Risk communication, defined as the exchange of information among stakeholders about a disaster with the intent to help people take risk reduction actions, is a central part of disaster preparedness, response, and recovery. Resilience is a process that increases capacity through the proactive and positive engagement of stakeholders so that disaster-impacted communities can quickly return to a pre-disaster state or even attain better-than-pre-disaster states, thereby enhancing sustainability. While risk communication is one aspect to building resilience, community resilience can be improved by (i) increasing public awareness of risk and their role in risk reduction, (ii) assessing and communicating risk, (iii) increasing stakeholder participation in policy preparation and implementation, and (iv) sharing knowledge/information/lessons learned among communities. In view of the recent disasters – hurricanes Harvey and Irma – during which social media played a big role in terms of disseminating information for rescue, it is timely to discuss what action should be taken to integrate citizen science and risk communication in building resilient communities. Research topics include, but are not limited to:
• The effectiveness (or ineffectiveness) of WEA and mobile devices in increasing risk communication coverage.
• Limitations and advantages of using WEA based on its current protocol to other events.
• The role of social media in increasing citizen participation and the issues and concerns expressed by emergency managers and the general public regarding the use of social media in risk communication and resilience building efforts.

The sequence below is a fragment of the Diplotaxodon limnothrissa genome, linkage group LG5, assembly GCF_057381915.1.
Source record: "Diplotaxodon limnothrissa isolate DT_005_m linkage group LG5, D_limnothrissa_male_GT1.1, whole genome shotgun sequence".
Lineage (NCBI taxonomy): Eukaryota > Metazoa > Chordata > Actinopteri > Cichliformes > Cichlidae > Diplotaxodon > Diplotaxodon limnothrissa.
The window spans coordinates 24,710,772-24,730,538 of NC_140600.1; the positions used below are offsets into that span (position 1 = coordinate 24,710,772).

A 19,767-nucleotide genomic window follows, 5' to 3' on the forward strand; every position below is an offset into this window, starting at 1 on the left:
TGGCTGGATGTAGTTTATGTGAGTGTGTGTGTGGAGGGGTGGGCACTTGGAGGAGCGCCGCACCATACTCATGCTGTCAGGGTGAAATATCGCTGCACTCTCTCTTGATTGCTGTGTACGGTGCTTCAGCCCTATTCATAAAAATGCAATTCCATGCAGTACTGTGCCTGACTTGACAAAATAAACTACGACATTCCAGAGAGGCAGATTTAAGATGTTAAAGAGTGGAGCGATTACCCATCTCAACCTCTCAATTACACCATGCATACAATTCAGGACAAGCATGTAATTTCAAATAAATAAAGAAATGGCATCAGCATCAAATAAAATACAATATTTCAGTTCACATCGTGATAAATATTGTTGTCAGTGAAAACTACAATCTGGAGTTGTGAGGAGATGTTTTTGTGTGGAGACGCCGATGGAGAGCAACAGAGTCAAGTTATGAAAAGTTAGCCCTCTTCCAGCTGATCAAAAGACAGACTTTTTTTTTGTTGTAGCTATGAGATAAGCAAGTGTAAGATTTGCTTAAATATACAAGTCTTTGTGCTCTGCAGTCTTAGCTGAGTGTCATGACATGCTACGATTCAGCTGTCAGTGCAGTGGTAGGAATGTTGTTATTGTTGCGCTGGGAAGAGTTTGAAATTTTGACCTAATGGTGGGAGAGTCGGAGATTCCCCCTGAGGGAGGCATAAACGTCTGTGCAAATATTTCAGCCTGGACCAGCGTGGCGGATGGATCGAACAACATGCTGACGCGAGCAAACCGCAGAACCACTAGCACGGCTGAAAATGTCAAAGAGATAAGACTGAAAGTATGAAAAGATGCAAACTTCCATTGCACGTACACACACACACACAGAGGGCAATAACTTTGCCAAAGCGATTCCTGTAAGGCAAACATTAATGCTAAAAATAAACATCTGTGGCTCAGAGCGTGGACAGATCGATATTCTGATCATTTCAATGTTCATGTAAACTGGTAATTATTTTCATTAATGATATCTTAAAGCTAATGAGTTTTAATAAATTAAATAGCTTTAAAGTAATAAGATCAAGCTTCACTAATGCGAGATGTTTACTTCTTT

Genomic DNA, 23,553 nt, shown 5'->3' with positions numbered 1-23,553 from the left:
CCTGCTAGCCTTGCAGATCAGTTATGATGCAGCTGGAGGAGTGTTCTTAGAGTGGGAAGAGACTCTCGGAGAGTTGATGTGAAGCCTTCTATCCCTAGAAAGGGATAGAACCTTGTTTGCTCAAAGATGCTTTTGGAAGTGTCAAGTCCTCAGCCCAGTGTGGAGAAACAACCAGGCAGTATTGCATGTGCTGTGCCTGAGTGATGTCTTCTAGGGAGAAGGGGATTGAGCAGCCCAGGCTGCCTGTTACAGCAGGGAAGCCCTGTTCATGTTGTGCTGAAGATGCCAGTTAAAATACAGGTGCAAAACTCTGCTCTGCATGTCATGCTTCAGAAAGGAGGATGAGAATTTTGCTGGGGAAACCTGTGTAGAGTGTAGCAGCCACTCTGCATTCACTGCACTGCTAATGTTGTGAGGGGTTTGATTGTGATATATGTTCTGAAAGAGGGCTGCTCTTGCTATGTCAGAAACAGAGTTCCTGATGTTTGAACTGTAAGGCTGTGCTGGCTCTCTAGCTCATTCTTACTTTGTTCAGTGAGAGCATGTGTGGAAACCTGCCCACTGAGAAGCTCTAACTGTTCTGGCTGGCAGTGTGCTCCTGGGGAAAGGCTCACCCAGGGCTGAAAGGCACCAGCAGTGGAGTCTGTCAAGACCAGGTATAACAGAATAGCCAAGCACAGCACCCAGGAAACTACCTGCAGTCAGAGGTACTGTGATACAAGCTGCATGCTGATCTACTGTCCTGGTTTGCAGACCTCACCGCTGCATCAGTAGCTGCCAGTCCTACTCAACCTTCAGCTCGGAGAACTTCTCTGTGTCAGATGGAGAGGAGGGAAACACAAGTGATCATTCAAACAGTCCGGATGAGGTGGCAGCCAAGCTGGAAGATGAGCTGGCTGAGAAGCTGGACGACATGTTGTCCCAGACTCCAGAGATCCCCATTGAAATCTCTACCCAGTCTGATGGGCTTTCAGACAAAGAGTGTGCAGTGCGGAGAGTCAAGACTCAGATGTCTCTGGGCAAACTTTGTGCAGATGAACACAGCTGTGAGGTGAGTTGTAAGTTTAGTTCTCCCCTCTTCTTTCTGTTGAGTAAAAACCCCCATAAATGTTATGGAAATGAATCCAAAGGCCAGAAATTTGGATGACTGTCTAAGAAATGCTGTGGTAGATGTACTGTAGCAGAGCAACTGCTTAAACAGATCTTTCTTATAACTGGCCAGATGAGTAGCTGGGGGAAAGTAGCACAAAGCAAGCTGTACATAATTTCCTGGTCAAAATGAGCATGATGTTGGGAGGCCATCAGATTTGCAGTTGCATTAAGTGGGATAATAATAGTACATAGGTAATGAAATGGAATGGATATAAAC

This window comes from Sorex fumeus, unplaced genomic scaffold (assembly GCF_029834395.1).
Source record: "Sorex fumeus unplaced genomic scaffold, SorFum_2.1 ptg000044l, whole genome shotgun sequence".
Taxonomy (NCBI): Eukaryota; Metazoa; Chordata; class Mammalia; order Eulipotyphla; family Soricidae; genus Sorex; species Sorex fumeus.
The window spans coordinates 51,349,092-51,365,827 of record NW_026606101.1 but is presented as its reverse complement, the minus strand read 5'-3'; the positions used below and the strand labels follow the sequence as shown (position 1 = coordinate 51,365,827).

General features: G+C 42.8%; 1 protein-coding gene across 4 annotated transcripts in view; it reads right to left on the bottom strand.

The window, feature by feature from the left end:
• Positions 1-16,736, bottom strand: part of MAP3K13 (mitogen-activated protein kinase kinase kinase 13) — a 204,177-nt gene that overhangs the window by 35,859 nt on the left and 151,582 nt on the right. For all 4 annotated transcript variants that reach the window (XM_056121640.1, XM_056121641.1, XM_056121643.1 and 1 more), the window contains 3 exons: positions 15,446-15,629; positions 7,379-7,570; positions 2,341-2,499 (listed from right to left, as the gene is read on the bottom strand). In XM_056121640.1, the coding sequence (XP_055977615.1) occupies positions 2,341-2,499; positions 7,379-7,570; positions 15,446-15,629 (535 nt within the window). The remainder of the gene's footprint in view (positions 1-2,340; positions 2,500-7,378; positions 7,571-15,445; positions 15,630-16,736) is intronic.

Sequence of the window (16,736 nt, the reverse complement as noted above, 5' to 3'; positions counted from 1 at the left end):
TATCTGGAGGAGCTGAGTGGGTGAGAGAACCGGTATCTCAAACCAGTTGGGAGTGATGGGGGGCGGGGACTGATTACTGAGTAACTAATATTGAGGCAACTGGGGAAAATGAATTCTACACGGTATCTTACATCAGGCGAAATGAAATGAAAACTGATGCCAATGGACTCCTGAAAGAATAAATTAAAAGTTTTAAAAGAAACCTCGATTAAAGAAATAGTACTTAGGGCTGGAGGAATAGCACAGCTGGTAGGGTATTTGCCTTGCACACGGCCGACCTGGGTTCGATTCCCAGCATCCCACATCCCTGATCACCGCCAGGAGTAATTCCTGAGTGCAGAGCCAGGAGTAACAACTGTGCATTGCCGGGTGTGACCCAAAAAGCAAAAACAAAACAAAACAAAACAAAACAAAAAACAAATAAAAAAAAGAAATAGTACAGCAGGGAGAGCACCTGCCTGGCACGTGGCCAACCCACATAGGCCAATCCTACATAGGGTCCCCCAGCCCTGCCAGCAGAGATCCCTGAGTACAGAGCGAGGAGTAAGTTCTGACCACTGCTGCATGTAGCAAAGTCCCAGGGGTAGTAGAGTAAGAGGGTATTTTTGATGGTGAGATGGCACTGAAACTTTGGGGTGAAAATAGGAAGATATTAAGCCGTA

• Proactive approaches to resilience (risk assessment, risk management, risk communication) that have been effective in reducing hazard impacts?
• How does social media influence resilience and recovery? How can social media be used to bolster emergency preparedness?
• What is the future of resilience-based research? Is there a difference between individual resilience and community resilience? Finally, is it possible for global society to reach a level of resilience where the impacts of hazards are negligible?
|Presenter||Madeline M Kelley*, University of Denver, Hillary Hamann, University of Denver, Jing Li, University of Denver, Developing a Flood Risk Information for Colorado||20||8:00 AM|
|Presenter||Charlotte Monteil*, University of East Anglia, Risk communication in context of post-disaster recovery and socio-cultural change||20||8:20 AM|
|Presenter||John A. Cross*, University of Wisconsin-Oshkosh, Communication of Hazard Vulnerability by Monuments and Historical Markers||20||8:40 AM|
|Presenter||Anne Watelet*, Laurentian University, ''Where Waters Flow, Do Not Go!'' Water Safety or Culture of Fear?||20||9:00 AM|
|Presenter||David Cochran*, University of Southern Mississippi, Bandana Kar, Oak Ridge National Laboratories, Joohee Lee, University of Southern Mississippi, Bret Blackmon, University of Southern Mississippi, Hwanseok Choi, University of Southern Mississippi, Michelle Brazeal, University of Southern Mississippi, Tim Rehner, University of Southern Mississippi, Community Resilience, Social Capital, and Disaster Experience as Factors Associated with Preparedness Among Residents of Coastal Mississippi||20||9:20 AM|
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